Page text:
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Paving the Road for Others Successes

John E. Moore, senior vice president of HR at Cessna Aircraft Co. talks about the challenges and rewards of HR.

March 1, 1999
Workforce spoke with John E. Moore, senior vice president of HR at Cessna Aircraft Co. The following are some highlights of that conversation.

What’s the best part of your job?
The variety. I deal with everyone from staffing to succession planning, 21st street, training, employee relations, labor relations and I’m responsible for our relationship with state government and the air transportation department. It’s the variety I like, because on any given day, week or month, my attention can be focused in a different area. And I like being in a decision-making position.

What’s the toughest part?
Dealing with people who can’t be successful because of themselves, and they refuse to accept that. If somebody can’t get up and go to work consistently, if they’re openly belligerent and very difficult to work with, they won’t stay with us. You look at 21st Street, and those are folks who’ve found themselves in some personal circumstances that precluded them from pursuing economic independence. We gave them the opportunity to do that, and they seized that opportunity and have gone on and flourished. Contrary to those folks, there are others who refuse to modify their ambition, attitude and conduct that would enable them to succeed. That’s the toughest part.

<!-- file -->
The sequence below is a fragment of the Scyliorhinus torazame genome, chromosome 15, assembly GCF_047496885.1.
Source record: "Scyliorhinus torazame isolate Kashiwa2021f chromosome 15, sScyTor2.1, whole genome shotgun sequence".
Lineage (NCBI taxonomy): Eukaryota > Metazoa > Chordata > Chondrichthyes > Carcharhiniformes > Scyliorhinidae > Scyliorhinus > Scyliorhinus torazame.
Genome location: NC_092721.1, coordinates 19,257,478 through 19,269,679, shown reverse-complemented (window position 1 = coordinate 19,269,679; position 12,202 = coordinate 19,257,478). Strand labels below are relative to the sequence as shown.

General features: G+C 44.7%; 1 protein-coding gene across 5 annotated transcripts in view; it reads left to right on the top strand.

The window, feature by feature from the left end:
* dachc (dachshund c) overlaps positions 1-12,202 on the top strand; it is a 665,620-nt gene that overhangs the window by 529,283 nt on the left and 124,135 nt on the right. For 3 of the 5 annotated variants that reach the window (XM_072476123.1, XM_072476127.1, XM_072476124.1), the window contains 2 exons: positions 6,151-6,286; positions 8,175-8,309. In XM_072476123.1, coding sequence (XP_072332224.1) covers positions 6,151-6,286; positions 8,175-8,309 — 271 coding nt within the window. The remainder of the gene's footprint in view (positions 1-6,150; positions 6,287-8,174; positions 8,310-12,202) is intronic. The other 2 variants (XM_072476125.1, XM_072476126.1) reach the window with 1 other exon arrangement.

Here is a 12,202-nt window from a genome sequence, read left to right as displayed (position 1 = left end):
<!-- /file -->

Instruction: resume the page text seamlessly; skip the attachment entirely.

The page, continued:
What does being a strategic business partner mean to you?
We have a senior staff that consists of the chairman and four people, and I’m one of those four people. I’m part of the decision-making group for this business. And we’ll approach $2 billion this year. Because I understand where the business is going—we’re partners. If you look at the mid- to late-1990s, the most difficult issues businesses had to deal with were HR issues: the absence of a qualified labor pool, the need to hire qualified people in the face of that, the need to train, the need to retain. We’ve been an active partner in the business as everyone looks to us to find solutions to reduce employee attrition or increase retention, and to find and keep qualified people.

What are the personal rewards you get from your job?
There are several. We’ve had 30 graduations from 21st Street now. When I see people who’ve taken an opportunity to turn their lives around, and are now economically independent and making a professional and personal contribution to a company, that’s probably the most rewarding thing that I get involved with. In addition to the over 200 people who’ve graduated, our trainees average three dependents. So you have those 200 people plus 600 children who’ll grow up in homes where there’s a productive, self-respecting adult who’s earning his or her way as opposed to being a welfare household. When you understand all the ramifications of that, it makes it terribly rewarding. Regarding the balance of my job, this function has brought great change to our company over a decade and a half. It has been change that’s been implemented in a way that contributed to the changes that needed to be made as opposed to being disruptive. We’re a different company today than we were 15 years ago. We’re a better company.

Workforce, March 1999, Vol. 78, No. 3, p. 81.